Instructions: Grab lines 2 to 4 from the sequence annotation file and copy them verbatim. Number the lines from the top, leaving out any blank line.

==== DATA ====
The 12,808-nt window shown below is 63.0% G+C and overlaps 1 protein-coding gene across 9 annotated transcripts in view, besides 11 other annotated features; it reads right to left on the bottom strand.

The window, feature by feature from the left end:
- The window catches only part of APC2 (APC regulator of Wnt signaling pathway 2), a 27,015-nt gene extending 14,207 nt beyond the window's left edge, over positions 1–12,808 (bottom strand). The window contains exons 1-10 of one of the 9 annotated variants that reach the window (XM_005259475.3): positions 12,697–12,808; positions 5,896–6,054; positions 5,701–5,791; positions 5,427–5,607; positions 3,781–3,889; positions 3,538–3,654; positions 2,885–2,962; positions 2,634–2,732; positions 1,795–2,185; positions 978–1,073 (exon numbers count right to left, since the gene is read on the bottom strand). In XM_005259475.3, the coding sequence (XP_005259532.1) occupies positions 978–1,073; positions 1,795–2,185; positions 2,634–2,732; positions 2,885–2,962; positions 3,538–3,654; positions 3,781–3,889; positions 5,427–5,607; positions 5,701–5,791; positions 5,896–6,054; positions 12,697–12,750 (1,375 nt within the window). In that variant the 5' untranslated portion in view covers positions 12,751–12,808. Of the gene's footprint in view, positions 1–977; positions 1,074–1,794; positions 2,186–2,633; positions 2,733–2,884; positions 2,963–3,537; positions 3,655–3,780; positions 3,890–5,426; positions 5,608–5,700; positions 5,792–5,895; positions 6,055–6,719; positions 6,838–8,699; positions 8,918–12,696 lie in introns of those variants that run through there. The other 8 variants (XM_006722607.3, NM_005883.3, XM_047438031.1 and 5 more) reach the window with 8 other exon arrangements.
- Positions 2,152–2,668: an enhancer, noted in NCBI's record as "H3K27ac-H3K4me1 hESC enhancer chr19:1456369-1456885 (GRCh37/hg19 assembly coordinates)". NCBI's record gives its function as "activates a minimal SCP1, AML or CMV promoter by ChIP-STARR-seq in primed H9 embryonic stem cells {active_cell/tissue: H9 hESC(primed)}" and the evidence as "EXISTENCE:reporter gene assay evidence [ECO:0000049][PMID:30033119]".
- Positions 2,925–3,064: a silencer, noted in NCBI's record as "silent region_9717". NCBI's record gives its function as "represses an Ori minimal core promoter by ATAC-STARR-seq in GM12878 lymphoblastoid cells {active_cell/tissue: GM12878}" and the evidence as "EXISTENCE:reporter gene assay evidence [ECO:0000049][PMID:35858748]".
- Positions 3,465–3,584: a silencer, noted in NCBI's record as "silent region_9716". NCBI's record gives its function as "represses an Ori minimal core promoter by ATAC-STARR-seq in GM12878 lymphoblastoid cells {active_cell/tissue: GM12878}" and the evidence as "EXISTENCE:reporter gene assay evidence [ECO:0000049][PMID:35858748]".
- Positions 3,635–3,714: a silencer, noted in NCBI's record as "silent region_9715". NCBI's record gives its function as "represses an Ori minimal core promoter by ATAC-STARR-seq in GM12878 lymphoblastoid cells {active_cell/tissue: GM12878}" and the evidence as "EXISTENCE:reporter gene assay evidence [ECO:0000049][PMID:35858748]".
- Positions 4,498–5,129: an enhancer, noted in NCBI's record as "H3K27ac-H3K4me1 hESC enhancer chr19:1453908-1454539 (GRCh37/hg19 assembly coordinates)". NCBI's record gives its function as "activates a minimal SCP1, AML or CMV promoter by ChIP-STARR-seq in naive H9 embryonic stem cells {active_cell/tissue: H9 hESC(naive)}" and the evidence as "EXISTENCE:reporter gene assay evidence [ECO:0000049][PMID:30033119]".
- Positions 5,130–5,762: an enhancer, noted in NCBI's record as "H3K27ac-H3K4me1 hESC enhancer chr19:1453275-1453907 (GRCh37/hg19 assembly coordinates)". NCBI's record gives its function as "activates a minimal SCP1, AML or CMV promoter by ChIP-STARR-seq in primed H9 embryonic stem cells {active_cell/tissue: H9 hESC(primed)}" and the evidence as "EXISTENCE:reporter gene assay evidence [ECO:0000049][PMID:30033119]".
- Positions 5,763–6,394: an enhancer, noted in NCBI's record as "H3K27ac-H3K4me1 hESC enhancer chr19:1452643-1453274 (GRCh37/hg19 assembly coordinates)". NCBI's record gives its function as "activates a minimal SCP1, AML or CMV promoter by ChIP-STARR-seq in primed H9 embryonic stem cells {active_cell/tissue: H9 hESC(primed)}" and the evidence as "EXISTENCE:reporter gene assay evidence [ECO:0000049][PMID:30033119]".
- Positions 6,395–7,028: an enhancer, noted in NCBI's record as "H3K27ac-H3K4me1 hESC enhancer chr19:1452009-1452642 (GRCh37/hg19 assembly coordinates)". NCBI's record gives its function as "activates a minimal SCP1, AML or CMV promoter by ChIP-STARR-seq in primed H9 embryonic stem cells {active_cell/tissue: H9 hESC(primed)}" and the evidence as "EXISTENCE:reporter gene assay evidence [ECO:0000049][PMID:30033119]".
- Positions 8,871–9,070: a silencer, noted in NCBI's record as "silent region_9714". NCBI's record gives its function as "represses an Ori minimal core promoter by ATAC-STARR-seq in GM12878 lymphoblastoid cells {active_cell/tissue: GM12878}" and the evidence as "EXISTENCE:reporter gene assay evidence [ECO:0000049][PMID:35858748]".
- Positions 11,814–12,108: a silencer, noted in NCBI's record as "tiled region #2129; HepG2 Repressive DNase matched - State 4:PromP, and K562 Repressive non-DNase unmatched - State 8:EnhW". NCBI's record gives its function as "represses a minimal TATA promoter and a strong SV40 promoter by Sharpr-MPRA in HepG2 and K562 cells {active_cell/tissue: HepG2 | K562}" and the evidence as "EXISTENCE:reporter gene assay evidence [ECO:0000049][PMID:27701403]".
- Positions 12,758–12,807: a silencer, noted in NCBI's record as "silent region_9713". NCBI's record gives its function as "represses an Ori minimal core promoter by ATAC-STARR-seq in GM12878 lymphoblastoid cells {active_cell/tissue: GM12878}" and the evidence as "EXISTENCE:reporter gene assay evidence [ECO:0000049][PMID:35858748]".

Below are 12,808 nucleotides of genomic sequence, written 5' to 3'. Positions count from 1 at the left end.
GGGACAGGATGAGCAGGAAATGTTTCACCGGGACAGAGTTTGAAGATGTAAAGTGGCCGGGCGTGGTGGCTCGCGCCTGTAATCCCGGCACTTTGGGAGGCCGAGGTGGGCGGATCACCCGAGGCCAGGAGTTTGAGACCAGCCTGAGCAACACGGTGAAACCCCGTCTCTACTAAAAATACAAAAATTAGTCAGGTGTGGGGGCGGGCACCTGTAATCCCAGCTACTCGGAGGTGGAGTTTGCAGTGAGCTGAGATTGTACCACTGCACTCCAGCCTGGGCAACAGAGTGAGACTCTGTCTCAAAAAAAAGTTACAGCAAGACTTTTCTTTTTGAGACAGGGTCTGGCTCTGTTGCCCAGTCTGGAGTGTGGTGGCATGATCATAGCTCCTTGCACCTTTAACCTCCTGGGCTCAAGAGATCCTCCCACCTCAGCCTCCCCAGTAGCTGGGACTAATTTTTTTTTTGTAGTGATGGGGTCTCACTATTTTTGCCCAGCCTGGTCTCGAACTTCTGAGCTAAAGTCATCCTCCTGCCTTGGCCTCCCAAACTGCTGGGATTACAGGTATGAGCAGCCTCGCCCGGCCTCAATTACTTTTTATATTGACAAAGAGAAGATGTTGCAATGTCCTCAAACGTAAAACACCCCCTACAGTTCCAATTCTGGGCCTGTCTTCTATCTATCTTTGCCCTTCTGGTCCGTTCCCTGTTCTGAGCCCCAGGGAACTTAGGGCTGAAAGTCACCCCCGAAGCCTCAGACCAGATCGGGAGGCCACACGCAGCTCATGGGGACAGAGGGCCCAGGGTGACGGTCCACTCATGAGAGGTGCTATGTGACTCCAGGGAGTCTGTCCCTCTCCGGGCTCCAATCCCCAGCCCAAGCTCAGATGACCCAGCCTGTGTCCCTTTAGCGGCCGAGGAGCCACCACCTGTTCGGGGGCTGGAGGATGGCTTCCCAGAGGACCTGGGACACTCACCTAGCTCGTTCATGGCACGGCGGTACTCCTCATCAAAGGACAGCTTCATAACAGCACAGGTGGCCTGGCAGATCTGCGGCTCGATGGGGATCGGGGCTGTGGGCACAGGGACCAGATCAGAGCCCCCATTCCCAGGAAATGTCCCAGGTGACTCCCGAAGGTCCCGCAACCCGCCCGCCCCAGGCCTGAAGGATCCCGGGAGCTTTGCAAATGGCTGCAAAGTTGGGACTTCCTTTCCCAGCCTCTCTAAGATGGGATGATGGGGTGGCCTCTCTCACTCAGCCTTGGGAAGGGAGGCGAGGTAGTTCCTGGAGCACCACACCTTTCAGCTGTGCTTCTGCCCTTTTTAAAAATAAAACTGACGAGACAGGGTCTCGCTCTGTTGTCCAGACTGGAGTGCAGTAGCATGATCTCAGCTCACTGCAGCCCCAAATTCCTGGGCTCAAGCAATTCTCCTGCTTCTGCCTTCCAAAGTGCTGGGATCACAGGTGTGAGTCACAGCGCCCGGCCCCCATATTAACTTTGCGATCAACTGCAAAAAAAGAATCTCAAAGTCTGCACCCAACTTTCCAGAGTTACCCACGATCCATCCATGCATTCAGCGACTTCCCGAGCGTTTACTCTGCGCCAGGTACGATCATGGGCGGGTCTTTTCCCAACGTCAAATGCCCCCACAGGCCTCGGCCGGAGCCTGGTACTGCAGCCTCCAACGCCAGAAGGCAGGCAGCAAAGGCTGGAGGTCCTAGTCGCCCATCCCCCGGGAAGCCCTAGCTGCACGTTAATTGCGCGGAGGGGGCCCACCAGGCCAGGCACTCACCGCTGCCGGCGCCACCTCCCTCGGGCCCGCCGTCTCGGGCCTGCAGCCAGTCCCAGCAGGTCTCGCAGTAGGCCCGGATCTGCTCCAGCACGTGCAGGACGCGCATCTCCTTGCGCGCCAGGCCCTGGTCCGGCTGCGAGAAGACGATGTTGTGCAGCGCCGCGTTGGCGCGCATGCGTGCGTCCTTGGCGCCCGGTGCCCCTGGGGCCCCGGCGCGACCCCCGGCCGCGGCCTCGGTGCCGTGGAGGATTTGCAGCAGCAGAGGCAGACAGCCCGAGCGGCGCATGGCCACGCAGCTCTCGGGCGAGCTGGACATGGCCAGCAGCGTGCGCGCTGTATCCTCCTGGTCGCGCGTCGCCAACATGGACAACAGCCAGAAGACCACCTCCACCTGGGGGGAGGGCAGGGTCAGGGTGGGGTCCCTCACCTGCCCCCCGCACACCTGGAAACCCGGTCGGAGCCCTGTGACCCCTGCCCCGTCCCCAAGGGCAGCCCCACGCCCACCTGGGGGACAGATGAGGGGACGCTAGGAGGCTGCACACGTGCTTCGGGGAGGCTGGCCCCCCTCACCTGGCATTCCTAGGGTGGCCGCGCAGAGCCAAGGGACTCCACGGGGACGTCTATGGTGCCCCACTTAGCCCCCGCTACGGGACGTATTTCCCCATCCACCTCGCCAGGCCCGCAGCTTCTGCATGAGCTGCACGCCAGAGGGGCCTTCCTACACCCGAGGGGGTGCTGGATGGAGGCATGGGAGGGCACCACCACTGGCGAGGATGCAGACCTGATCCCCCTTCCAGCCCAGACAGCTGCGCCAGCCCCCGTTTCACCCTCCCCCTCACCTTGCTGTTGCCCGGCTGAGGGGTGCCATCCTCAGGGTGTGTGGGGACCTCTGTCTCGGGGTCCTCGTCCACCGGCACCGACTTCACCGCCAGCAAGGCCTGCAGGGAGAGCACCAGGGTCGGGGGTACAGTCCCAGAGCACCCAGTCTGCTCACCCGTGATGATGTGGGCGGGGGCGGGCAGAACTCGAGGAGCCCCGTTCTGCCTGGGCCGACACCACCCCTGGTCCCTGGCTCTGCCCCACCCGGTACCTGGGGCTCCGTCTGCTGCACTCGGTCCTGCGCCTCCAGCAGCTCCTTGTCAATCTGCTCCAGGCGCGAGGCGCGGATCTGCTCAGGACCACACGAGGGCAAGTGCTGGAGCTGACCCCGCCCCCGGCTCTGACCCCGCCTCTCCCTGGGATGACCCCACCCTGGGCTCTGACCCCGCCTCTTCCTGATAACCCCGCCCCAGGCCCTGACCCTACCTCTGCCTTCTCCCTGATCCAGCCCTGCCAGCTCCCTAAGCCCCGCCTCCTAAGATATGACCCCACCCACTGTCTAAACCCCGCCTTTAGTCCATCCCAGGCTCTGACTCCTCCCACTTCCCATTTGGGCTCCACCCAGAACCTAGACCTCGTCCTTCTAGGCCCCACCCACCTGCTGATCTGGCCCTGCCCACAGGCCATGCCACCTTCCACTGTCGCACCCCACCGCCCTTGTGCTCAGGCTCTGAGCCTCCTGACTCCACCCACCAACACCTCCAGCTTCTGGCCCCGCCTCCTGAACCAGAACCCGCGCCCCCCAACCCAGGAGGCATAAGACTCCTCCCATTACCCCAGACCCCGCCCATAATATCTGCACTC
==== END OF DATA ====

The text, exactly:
The window, feature by feature from the left end:
- The window catches only part of APC2 (APC regulator of Wnt signaling pathway 2), a 27,015-nt gene extending 14,207 nt beyond the window's left edge, over positions 1–12,808 (bottom strand). The window contains exons 1-10 of one of the 9 annotated variants that reach the window (XM_005259475.3): positions 12,697–12,808; positions 5,896–6,054; positions 5,701–5,791; positions 5,427–5,607; positions 3,781–3,889; positions 3,538–3,654; positions 2,885–2,962; positions 2,634–2,732; positions 1,795–2,185; positions 978–1,073 (exon numbers count right to left, since the gene is read on the bottom strand). In XM_005259475.3, the coding sequence (XP_005259532.1) occupies positions 978–1,073; positions 1,795–2,185; positions 2,634–2,732; positions 2,885–2,962; positions 3,538–3,654; positions 3,781–3,889; positions 5,427–5,607; positions 5,701–5,791; positions 5,896–6,054; positions 12,697–12,750 (1,375 nt within the window). In that variant the 5' untranslated portion in view covers positions 12,751–12,808. Of the gene's footprint in view, positions 1–977; positions 1,074–1,794; positions 2,186–2,633; positions 2,733–2,884; positions 2,963–3,537; positions 3,655–3,780; positions 3,890–5,426; positions 5,608–5,700; positions 5,792–5,895; positions 6,055–6,719; positions 6,838–8,699; positions 8,918–12,696 lie in introns of those variants that run through there. The other 8 variants (XM_006722607.3, NM_005883.3, XM_047438031.1 and 5 more) reach the window with 8 other exon arrangements.
- Positions 2,152–2,668: an enhancer, noted in NCBI's record as "H3K27ac-H3K4me1 hESC enhancer chr19:1456369-1456885 (GRCh37/hg19 assembly coordinates)". NCBI's record gives its function as "activates a minimal SCP1, AML or CMV promoter by ChIP-STARR-seq in primed H9 embryonic stem cells {active_cell/tissue: H9 hESC(primed)}" and the evidence as "EXISTENCE:reporter gene assay evidence [ECO:0000049][PMID:30033119]".